# Work done by a constant vector field is 0?

We know that $$\oint \boldsymbol{F}\cdot d\boldsymbol{r}= \iint (\nabla \times \boldsymbol{F})\cdot d\boldsymbol{s}.$$ Now if $\boldsymbol{F}$ is a constant vector, then $\nabla \times \boldsymbol{F}=0$, this gives that $\oint \boldsymbol{F}\cdot d\boldsymbol{r}=0$. And $\oint \boldsymbol{F} \cdot d\boldsymbol{r}$ represents the work $$W=\int \boldsymbol{F} \cdot d\boldsymbol{r}$$ done by the vector field $\boldsymbol{F}$ along a curve. So this gives that work done by a constant vector field is $0$. How can it be possible?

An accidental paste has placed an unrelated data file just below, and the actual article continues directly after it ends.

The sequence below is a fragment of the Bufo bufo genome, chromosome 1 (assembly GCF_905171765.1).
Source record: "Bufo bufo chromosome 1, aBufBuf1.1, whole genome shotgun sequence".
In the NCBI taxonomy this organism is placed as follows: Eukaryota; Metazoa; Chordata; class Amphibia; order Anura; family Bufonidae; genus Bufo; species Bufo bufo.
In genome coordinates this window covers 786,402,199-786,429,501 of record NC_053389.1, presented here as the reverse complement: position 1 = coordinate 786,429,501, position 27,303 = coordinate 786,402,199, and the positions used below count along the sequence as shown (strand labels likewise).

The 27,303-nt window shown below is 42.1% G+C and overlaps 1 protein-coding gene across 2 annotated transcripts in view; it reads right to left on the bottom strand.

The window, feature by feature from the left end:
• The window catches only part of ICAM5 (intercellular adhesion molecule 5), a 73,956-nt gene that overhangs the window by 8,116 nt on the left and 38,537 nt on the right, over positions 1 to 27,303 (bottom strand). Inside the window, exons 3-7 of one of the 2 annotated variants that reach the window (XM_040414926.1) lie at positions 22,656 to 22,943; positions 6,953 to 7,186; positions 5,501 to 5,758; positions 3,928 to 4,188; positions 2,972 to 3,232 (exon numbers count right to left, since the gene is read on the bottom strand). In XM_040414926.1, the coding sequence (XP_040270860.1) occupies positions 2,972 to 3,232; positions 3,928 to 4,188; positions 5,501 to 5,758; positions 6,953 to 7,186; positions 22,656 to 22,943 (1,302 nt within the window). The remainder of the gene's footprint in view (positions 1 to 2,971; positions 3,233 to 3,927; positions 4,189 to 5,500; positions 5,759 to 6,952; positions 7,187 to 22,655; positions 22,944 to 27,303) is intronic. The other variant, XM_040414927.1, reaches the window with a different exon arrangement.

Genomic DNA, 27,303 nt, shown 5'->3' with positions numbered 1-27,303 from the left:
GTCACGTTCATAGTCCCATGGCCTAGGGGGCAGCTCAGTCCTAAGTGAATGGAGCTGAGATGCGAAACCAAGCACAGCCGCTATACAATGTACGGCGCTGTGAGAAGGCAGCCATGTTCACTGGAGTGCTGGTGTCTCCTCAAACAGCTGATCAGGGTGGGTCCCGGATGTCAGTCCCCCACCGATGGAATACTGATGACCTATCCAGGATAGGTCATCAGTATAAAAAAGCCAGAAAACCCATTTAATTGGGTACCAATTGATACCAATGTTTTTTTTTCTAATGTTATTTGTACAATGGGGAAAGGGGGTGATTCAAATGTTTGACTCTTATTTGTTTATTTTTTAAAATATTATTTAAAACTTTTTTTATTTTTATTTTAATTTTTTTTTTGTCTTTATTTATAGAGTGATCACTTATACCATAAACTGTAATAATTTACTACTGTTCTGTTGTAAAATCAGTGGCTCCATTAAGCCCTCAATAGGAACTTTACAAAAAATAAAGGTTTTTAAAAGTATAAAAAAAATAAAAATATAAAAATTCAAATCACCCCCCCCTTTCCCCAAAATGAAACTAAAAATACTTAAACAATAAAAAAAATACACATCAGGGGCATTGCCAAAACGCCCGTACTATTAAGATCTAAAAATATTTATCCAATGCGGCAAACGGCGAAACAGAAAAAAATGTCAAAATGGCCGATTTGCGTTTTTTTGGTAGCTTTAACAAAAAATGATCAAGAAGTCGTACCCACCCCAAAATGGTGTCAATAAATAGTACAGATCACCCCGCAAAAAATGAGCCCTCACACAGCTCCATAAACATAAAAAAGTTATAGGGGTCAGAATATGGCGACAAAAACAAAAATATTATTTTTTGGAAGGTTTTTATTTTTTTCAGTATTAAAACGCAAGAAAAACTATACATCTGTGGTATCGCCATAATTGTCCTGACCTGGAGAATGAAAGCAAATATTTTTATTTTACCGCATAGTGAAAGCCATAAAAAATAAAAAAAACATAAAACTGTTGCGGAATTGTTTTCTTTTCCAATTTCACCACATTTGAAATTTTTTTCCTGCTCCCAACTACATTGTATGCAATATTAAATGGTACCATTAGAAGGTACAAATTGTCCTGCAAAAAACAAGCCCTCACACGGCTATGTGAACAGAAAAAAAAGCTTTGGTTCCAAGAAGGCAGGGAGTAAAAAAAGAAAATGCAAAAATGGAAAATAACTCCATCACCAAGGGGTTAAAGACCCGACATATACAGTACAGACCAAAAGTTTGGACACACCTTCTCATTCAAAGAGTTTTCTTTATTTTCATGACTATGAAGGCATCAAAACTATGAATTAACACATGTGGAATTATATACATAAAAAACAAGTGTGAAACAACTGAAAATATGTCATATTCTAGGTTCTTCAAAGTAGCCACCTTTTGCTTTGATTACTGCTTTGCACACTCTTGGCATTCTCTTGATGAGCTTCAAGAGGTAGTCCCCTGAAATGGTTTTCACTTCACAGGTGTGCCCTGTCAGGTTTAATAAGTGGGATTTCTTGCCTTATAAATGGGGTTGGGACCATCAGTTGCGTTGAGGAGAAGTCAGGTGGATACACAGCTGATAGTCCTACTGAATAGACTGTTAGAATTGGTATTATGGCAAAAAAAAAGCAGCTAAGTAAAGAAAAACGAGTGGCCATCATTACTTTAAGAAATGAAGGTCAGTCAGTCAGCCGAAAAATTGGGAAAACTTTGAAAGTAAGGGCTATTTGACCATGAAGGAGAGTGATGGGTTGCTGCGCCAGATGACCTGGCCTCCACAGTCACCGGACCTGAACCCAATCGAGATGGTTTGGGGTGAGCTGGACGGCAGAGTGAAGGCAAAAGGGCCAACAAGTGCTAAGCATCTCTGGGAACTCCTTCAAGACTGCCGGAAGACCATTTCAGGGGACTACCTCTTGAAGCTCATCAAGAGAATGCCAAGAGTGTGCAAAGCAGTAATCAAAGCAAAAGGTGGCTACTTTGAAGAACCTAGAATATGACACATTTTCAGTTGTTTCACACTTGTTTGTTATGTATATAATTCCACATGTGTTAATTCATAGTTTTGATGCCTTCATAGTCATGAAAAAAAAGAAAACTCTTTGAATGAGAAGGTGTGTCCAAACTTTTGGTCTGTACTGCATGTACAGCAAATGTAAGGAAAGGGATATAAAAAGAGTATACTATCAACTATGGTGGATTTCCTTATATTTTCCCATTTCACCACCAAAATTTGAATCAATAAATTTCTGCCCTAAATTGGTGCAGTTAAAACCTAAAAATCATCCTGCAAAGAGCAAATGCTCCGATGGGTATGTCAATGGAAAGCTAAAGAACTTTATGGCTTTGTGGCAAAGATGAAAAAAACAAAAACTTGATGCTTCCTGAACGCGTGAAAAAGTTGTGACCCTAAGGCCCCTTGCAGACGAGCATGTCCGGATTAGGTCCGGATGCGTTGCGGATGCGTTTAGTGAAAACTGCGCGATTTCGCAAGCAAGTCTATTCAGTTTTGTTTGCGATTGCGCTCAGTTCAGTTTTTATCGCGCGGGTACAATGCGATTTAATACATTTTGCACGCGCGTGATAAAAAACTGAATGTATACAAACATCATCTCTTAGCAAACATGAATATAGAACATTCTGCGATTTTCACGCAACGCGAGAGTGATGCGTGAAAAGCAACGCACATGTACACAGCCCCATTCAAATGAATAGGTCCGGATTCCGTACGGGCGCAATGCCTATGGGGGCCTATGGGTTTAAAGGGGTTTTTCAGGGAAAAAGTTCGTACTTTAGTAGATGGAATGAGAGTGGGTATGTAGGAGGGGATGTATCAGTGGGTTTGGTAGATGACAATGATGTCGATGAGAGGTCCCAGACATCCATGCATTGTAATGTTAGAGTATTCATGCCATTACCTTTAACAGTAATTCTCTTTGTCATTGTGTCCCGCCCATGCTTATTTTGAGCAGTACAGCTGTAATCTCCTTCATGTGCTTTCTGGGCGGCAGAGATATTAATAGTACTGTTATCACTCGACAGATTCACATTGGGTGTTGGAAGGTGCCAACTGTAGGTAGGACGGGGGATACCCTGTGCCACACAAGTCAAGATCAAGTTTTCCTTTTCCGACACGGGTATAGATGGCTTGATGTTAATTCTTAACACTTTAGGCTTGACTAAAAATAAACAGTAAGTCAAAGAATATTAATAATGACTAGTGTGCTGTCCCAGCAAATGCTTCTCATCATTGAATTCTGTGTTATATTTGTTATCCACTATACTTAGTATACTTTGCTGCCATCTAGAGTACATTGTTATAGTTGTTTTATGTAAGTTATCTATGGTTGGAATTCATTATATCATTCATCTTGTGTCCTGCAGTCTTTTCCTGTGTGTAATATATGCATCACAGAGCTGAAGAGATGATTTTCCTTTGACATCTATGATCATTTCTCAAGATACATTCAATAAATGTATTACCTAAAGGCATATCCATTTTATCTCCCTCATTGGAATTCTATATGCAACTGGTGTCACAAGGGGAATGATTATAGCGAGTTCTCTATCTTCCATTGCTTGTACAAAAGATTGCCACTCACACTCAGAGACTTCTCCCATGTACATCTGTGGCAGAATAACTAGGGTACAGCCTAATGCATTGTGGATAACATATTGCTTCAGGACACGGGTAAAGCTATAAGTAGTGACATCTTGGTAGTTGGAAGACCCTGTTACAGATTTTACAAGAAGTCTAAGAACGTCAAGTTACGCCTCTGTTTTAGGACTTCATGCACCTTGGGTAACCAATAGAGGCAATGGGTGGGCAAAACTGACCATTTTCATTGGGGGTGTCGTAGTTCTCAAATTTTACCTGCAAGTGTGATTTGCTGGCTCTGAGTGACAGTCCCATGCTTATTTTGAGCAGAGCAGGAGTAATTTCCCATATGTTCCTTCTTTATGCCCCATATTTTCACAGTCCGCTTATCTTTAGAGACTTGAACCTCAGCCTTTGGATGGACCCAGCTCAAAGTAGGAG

This isn't surprising. Remember, $\oint$ means that you're integrating around a closed path. Without that requirement you can't use Stokes's Theorem to get a curl. All you've shown is that a constant vector does no work if you go in a big loop. This is the situation with, for instance, gravity close to Earth's surface. You throw a ball in the air, and when it returns to where it started it has the same amount of energy (it's just going the opposite direction).